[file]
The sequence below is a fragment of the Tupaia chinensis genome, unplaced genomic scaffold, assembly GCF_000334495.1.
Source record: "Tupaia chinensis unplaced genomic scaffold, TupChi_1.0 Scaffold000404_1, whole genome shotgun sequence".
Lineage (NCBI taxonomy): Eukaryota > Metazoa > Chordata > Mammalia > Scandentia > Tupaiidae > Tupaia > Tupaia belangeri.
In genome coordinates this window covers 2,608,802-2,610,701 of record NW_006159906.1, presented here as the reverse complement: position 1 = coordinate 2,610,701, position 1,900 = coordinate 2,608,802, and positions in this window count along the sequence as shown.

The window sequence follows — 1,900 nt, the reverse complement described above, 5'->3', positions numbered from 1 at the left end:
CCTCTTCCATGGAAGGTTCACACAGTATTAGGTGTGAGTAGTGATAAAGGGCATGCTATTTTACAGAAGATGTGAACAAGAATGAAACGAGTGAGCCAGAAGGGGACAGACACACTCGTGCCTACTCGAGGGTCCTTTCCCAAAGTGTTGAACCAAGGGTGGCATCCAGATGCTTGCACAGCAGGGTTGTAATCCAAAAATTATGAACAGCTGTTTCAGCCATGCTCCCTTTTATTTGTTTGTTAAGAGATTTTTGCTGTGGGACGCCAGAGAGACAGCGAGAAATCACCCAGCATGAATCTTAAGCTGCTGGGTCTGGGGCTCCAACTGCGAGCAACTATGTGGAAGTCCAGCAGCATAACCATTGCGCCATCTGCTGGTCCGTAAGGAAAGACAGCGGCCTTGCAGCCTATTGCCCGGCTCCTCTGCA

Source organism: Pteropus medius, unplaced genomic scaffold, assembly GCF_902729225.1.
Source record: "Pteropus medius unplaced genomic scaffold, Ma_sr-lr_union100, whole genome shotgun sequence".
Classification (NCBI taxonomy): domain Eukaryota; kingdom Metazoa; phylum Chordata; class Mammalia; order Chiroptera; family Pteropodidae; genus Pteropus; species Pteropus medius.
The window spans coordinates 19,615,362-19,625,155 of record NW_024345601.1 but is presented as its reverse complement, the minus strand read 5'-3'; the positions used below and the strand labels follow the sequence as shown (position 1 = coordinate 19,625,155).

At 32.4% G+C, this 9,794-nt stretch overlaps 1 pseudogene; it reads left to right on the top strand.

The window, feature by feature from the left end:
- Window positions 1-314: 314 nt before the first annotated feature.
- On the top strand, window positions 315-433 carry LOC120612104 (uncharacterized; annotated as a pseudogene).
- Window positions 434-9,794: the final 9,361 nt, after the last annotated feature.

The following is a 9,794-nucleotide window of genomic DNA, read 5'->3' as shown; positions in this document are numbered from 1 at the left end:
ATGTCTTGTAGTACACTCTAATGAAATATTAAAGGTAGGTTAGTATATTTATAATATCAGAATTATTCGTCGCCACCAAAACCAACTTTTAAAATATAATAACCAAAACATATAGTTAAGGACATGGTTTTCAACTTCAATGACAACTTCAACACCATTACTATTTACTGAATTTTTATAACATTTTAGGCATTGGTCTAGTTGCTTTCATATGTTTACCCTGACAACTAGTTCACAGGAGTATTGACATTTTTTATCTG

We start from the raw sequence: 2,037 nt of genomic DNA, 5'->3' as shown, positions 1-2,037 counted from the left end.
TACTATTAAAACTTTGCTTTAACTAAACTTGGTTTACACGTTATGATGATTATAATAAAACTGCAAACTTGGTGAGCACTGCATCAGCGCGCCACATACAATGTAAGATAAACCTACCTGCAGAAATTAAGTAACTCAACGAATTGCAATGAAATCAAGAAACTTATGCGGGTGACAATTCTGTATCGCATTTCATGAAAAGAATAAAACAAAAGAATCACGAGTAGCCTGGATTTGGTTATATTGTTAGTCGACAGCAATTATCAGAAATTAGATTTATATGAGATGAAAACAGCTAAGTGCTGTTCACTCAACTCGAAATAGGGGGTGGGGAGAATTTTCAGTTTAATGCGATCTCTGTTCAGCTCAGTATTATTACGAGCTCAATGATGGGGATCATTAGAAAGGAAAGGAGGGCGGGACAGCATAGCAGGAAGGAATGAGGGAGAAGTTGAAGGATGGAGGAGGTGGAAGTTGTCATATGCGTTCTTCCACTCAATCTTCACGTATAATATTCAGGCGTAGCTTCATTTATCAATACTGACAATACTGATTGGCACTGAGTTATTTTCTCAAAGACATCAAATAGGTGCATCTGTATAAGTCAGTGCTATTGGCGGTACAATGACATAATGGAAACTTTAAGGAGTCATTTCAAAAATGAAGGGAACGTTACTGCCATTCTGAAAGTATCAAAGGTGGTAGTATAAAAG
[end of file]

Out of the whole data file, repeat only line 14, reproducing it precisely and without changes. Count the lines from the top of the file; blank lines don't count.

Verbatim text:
- On the top strand, window positions 315-433 carry LOC120612104 (uncharacterized; annotated as a pseudogene).